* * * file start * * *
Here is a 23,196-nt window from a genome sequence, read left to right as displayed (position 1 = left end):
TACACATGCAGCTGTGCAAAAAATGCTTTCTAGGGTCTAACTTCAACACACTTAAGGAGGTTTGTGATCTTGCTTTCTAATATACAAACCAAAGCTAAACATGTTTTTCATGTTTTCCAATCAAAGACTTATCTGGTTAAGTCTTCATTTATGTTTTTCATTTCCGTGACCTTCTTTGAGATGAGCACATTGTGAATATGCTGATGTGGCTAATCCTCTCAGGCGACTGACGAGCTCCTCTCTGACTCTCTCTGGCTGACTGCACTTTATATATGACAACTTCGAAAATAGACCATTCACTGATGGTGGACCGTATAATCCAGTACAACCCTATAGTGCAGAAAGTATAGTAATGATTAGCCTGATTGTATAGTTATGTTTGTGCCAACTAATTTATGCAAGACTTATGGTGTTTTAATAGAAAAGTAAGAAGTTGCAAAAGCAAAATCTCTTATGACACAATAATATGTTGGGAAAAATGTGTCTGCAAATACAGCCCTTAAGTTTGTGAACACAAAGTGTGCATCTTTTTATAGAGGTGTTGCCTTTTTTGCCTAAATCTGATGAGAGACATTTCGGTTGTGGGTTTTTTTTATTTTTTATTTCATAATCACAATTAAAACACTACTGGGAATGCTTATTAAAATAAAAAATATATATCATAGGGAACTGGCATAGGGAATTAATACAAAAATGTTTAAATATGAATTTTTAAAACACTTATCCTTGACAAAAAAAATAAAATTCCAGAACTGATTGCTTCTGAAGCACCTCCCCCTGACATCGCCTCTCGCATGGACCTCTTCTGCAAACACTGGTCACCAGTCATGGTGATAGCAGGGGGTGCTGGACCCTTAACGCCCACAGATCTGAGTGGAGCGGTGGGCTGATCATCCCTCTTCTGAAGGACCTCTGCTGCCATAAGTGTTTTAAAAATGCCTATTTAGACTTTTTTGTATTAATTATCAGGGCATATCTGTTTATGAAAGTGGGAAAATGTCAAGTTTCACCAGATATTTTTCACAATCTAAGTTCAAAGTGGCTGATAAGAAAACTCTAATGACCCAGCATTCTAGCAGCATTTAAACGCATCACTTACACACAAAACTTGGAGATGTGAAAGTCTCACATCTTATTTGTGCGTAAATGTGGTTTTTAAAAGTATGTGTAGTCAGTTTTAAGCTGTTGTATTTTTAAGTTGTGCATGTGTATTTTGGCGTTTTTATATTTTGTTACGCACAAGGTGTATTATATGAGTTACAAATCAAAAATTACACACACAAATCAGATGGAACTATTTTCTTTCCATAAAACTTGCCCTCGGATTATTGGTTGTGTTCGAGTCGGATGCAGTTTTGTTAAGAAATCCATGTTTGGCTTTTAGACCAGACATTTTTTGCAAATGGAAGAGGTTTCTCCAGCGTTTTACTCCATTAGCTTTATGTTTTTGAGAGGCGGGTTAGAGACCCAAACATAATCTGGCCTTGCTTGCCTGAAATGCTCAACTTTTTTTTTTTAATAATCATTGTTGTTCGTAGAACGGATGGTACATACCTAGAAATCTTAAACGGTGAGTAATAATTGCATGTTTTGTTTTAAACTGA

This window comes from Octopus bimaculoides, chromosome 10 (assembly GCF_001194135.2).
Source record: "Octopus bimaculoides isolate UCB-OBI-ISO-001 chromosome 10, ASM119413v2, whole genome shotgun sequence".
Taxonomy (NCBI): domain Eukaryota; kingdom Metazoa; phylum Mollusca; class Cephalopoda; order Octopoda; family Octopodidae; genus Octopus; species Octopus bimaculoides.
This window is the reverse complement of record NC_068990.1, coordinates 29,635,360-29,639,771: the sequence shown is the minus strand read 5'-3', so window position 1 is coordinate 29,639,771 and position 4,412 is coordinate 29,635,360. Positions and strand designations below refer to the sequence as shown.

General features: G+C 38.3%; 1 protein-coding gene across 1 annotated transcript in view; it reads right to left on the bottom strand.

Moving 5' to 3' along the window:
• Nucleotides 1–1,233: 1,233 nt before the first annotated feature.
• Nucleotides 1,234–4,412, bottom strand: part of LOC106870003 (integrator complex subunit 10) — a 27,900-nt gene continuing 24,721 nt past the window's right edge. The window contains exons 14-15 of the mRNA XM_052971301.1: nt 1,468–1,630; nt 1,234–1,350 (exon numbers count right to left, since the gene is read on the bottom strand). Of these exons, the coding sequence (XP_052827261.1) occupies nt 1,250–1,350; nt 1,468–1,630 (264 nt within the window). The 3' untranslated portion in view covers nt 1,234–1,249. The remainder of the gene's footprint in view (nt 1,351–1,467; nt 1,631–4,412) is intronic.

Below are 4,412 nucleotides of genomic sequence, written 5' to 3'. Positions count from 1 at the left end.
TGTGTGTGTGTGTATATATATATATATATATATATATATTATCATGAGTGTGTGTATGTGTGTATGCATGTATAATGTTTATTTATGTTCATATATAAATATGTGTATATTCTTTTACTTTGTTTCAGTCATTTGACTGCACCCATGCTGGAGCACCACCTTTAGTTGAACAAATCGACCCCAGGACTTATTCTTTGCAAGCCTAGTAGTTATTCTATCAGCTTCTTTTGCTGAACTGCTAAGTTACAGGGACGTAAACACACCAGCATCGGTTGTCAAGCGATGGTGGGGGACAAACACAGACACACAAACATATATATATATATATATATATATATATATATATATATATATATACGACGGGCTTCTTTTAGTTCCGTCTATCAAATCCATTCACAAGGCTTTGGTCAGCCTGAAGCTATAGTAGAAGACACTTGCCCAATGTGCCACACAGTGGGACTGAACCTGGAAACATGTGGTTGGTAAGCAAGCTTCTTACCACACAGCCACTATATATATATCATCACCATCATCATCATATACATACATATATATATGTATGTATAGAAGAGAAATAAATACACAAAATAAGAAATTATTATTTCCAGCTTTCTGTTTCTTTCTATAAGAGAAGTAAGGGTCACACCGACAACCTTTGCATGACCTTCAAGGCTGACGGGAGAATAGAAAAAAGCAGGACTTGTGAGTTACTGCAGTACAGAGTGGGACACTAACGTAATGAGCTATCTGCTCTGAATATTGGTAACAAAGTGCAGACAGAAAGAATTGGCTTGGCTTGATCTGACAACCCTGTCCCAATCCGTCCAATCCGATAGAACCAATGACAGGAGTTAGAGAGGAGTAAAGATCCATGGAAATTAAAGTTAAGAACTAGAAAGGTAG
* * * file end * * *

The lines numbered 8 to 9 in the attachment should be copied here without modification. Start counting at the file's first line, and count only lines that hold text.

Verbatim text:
Moving 5' to 3' along the window:
• Nucleotides 1–1,233: 1,233 nt before the first annotated feature.